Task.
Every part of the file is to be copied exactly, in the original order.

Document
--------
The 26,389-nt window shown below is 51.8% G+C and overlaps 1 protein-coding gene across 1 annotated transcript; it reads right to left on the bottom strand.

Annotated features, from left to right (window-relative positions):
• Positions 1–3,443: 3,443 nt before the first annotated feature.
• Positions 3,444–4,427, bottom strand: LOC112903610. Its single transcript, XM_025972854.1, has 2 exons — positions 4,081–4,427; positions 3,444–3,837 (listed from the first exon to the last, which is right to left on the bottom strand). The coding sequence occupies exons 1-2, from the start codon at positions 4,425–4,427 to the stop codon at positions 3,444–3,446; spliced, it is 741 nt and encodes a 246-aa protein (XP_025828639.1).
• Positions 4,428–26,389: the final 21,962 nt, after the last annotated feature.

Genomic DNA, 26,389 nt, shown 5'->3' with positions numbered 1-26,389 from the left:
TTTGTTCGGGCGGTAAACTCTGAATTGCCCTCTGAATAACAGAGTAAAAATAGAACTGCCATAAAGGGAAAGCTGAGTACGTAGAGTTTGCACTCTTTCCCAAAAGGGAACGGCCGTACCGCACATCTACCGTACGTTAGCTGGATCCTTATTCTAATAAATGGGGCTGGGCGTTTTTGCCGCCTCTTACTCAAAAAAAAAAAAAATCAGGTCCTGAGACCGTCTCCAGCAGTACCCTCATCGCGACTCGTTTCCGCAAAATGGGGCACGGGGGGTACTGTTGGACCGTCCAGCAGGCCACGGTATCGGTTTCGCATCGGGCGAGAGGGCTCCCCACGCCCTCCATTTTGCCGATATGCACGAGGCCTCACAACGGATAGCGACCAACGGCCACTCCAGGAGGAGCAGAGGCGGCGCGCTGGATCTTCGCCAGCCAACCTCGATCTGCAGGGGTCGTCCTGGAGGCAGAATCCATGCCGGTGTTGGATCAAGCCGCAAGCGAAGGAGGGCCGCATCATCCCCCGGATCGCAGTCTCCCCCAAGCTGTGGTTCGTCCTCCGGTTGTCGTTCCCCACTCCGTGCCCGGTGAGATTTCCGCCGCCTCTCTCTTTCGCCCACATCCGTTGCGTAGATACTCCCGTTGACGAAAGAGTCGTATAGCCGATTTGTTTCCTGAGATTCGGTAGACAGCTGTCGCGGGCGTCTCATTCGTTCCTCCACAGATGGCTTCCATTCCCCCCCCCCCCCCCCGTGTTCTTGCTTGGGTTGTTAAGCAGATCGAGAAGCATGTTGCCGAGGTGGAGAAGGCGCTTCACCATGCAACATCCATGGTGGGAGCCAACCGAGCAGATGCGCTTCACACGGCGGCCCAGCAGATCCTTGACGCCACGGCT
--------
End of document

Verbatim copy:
The 26,389-nt window shown below is 51.8% G+C and overlaps 1 protein-coding gene across 1 annotated transcript; it reads right to left on the bottom strand.

Annotated features, from left to right (window-relative positions):
• Positions 1–3,443: 3,443 nt before the first annotated feature.
• Positions 3,444–4,427, bottom strand: LOC112903610. Its single transcript, XM_025972854.1, has 2 exons — positions 4,081–4,427; positions 3,444–3,837 (listed from the first exon to the last, which is right to left on the bottom strand). The coding sequence occupies exons 1-2, from the start codon at positions 4,425–4,427 to the stop codon at positions 3,444–3,446; spliced, it is 741 nt and encodes a 246-aa protein (XP_025828639.1).
• Positions 4,428–26,389: the final 21,962 nt, after the last annotated feature.

Genomic DNA, 26,389 nt, shown 5'->3' with positions numbered 1-26,389 from the left:
TTTGTTCGGGCGGTAAACTCTGAATTGCCCTCTGAATAACAGAGTAAAAATAGAACTGCCATAAAGGGAAAGCTGAGTACGTAGAGTTTGCACTCTTTCCCAAAAGGGAACGGCCGTACCGCACATCTACCGTACGTTAGCTGGATCCTTATTCTAATAAATGGGGCTGGGCGTTTTTGCCGCCTCTTACTCAAAAAAAAAAAAAATCAGGTCCTGAGACCGTCTCCAGCAGTACCCTCATCGCGACTCGTTTCCGCAAAATGGGGCACGGGGGGTACTGTTGGACCGTCCAGCAGGCCACGGTATCGGTTTCGCATCGGGCGAGAGGGCTCCCCACGCCCTCCATTTTGCCGATATGCACGAGGCCTCACAACGGATAGCGACCAACGGCCACTCCAGGAGGAGCAGAGGCGGCGCGCTGGATCTTCGCCAGCCAACCTCGATCTGCAGGGGTCGTCCTGGAGGCAGAATCCATGCCGGTGTTGGATCAAGCCGCAAGCGAAGGAGGGCCGCATCATCCCCCGGATCGCAGTCTCCCCCAAGCTGTGGTTCGTCCTCCGGTTGTCGTTCCCCACTCCGTGCCCGGTGAGATTTCCGCCGCCTCTCTCTTTCGCCCACATCCGTTGCGTAGATACTCCCGTTGACGAAAGAGTCGTATAGCCGATTTGTTTCCTGAGATTCGGTAGACAGCTGTCGCGGGCGTCTCATTCGTTCCTCCACAGATGGCTTCCATTCCCCCCCCCCCCCCCCGTGTTCTTGCTTGGGTTGTTAAGCAGATCGAGAAGCATGTTGCCGAGGTGGAGAAGGCGCTTCACCATGCAACATCCATGGTGGGAGCCAACCGAGCAGATGCGCTTCACACGGCGGCCCAGCAGATCCTTGACGCCACGGCT